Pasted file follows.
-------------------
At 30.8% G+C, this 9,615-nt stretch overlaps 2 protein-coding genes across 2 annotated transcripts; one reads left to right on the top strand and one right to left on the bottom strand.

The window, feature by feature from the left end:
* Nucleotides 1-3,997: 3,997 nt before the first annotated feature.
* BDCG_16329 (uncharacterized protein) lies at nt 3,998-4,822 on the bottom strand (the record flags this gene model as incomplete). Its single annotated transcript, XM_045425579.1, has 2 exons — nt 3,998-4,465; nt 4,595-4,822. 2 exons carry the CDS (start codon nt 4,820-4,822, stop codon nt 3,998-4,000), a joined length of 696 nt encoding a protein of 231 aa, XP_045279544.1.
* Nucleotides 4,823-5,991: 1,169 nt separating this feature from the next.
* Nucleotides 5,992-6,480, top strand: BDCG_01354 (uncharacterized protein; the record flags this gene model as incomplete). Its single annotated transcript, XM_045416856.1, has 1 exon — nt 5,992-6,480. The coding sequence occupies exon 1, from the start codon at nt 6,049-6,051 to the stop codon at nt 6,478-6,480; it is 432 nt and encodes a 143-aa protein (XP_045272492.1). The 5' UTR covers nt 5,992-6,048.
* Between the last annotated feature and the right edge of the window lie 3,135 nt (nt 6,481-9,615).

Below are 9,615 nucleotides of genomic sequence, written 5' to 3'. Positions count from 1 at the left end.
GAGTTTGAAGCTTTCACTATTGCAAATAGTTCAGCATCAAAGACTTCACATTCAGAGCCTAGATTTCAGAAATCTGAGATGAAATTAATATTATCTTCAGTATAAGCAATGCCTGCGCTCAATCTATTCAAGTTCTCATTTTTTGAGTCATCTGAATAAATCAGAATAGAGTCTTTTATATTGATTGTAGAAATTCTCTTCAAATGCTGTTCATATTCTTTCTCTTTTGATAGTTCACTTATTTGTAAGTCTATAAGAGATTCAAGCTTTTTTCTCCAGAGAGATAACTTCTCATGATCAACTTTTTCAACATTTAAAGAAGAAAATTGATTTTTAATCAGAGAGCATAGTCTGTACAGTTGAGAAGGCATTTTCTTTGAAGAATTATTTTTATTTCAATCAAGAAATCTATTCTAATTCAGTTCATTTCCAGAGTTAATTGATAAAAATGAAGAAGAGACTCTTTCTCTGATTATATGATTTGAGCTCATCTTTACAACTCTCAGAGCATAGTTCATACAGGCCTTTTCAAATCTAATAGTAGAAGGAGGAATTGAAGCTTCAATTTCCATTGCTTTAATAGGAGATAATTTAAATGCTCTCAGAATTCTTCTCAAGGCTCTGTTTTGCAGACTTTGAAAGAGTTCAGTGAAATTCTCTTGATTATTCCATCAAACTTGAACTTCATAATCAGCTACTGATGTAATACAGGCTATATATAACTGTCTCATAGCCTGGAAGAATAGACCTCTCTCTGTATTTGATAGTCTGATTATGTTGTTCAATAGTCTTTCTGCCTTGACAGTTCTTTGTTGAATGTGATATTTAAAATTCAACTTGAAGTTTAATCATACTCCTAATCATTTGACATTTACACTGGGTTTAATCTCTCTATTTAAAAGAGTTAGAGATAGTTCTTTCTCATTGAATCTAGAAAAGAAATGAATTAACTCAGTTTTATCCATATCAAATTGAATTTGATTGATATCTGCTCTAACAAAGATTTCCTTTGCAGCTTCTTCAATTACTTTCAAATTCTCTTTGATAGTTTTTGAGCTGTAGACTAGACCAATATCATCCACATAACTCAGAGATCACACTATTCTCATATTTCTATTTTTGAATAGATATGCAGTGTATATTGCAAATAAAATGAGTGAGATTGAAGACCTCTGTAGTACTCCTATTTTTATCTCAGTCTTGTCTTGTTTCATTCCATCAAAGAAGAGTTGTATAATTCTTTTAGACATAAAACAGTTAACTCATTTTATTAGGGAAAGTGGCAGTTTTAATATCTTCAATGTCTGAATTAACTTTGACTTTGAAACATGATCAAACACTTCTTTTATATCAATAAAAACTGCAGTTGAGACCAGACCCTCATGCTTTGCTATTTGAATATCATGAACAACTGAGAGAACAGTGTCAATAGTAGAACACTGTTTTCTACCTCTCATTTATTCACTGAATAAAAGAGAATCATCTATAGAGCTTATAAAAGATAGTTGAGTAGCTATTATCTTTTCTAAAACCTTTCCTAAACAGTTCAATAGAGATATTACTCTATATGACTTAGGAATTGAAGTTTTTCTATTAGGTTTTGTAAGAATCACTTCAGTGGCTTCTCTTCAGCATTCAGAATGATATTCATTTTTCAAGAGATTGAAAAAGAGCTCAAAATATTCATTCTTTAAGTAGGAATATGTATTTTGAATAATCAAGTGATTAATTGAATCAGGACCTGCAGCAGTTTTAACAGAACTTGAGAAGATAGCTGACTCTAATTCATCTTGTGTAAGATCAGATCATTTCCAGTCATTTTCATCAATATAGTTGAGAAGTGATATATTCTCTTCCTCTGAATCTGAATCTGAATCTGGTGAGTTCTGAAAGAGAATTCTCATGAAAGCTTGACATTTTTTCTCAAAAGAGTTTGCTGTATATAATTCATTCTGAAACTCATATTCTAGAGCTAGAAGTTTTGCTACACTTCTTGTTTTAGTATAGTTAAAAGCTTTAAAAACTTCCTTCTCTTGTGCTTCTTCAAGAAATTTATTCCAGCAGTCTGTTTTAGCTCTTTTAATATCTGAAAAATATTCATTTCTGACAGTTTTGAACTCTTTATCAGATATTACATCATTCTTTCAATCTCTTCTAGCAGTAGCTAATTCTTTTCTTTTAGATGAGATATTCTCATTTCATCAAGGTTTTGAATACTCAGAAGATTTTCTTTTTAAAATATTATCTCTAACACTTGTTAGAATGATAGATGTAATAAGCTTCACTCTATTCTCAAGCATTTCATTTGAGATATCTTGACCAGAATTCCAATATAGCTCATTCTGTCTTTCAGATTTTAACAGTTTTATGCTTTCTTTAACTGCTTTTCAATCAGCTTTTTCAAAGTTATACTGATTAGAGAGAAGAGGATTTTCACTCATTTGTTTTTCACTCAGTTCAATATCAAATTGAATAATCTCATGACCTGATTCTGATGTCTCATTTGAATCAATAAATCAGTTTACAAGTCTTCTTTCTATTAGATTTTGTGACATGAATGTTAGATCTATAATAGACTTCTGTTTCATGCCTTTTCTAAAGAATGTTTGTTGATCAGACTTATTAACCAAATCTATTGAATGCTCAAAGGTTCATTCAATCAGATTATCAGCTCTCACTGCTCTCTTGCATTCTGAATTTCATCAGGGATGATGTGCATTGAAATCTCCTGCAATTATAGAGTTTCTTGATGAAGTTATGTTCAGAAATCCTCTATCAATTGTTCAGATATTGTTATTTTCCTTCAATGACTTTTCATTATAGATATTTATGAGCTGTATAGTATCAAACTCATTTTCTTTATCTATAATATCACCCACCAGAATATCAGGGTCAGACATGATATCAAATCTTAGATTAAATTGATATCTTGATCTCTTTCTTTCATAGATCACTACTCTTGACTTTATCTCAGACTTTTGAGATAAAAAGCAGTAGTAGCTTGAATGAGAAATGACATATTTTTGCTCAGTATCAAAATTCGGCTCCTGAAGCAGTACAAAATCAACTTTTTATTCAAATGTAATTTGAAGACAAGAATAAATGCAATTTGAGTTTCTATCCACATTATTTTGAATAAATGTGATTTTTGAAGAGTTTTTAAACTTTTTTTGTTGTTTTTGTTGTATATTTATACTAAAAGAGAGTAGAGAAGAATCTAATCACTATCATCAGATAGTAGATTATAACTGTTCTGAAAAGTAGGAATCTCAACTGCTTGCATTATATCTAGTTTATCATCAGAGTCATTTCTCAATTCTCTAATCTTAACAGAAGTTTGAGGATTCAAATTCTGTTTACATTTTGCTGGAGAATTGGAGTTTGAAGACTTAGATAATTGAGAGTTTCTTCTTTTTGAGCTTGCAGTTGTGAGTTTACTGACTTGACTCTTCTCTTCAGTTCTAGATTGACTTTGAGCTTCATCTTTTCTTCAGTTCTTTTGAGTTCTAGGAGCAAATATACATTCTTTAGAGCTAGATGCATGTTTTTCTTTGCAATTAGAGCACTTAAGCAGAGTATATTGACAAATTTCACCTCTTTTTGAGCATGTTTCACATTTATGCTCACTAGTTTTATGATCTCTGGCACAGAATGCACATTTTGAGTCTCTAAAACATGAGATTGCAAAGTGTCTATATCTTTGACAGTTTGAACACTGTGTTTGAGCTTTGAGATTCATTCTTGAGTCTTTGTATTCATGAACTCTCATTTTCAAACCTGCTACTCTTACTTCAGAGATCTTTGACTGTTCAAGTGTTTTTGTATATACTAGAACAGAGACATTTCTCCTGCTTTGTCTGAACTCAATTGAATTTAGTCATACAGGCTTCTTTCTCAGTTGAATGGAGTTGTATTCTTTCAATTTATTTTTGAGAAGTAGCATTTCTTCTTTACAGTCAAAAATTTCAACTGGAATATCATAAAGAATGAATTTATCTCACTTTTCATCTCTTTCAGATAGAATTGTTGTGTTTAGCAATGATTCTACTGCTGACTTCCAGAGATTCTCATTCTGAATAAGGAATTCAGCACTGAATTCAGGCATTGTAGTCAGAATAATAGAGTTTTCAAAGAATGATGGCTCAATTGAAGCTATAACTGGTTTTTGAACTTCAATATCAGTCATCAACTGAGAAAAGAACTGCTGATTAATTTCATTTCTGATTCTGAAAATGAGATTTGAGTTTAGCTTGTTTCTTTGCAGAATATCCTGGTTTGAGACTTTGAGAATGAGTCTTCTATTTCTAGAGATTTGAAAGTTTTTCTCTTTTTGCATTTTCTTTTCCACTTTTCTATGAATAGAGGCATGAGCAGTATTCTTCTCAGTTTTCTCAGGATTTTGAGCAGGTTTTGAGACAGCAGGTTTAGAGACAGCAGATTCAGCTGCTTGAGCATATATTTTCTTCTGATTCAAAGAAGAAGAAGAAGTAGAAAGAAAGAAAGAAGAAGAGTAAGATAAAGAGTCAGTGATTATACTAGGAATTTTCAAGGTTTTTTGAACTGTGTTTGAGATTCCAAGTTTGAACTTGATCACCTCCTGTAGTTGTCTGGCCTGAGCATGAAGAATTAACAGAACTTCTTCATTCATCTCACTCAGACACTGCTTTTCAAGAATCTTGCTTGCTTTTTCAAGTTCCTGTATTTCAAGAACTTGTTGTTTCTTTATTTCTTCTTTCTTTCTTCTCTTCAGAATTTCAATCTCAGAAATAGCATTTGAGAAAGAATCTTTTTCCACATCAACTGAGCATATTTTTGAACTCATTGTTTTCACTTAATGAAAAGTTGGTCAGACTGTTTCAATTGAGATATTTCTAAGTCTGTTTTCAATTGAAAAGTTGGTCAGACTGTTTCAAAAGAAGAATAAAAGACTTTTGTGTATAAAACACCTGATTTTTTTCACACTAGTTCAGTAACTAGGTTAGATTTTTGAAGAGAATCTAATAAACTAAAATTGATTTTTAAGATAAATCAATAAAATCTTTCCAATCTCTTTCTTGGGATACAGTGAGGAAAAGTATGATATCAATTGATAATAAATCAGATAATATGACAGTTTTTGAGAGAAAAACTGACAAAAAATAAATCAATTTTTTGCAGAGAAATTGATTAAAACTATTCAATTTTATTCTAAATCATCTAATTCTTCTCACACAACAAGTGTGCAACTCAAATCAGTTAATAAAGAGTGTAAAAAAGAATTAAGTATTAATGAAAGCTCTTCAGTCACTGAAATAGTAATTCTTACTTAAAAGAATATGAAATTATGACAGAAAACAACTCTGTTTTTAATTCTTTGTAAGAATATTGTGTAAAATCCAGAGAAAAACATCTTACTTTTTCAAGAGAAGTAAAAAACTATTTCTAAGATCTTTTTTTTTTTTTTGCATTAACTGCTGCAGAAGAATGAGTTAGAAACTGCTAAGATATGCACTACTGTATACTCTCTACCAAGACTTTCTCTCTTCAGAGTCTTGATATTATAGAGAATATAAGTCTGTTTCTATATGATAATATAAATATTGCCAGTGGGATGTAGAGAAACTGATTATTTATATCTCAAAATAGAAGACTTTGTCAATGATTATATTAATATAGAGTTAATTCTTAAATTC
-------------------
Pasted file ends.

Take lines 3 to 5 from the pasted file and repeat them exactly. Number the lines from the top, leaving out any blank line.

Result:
* Nucleotides 1-3,997: 3,997 nt before the first annotated feature.
* BDCG_16329 (uncharacterized protein) lies at nt 3,998-4,822 on the bottom strand (the record flags this gene model as incomplete). Its single annotated transcript, XM_045425579.1, has 2 exons — nt 3,998-4,465; nt 4,595-4,822. 2 exons carry the CDS (start codon nt 4,820-4,822, stop codon nt 3,998-4,000), a joined length of 696 nt encoding a protein of 231 aa, XP_045279544.1.
* Nucleotides 4,823-5,991: 1,169 nt separating this feature from the next.